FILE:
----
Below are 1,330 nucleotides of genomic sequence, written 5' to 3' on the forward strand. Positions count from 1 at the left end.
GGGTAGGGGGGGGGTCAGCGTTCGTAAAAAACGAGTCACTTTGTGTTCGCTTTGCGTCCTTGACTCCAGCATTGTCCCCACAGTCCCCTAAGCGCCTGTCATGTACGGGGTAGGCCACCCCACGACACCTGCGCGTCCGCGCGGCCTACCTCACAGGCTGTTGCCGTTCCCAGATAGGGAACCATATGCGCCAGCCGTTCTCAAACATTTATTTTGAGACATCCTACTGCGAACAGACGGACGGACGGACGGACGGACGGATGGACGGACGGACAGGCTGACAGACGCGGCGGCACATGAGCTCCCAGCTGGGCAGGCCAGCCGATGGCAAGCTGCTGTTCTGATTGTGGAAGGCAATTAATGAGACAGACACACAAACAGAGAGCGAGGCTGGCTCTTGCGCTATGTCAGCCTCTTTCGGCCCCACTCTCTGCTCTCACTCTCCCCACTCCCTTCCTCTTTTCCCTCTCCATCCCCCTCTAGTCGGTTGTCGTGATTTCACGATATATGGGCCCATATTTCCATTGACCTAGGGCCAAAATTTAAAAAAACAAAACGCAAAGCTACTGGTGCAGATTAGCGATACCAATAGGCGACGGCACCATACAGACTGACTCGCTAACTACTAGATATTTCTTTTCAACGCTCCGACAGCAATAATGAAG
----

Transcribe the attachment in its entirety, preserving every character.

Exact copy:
Below are 1,330 nucleotides of genomic sequence, written 5' to 3' on the forward strand. Positions count from 1 at the left end.
GGGTAGGGGGGGGGTCAGCGTTCGTAAAAAACGAGTCACTTTGTGTTCGCTTTGCGTCCTTGACTCCAGCATTGTCCCCACAGTCCCCTAAGCGCCTGTCATGTACGGGGTAGGCCACCCCACGACACCTGCGCGTCCGCGCGGCCTACCTCACAGGCTGTTGCCGTTCCCAGATAGGGAACCATATGCGCCAGCCGTTCTCAAACATTTATTTTGAGACATCCTACTGCGAACAGACGGACGGACGGACGGACGGACGGATGGACGGACGGACAGGCTGACAGACGCGGCGGCACATGAGCTCCCAGCTGGGCAGGCCAGCCGATGGCAAGCTGCTGTTCTGATTGTGGAAGGCAATTAATGAGACAGACACACAAACAGAGAGCGAGGCTGGCTCTTGCGCTATGTCAGCCTCTTTCGGCCCCACTCTCTGCTCTCACTCTCCCCACTCCCTTCCTCTTTTCCCTCTCCATCCCCCTCTAGTCGGTTGTCGTGATTTCACGATATATGGGCCCATATTTCCATTGACCTAGGGCCAAAATTTAAAAAAACAAAACGCAAAGCTACTGGTGCAGATTAGCGATACCAATAGGCGACGGCACCATACAGACTGACTCGCTAACTACTAGATATTTCTTTTCAACGCTCCGACAGCAATAATGAAG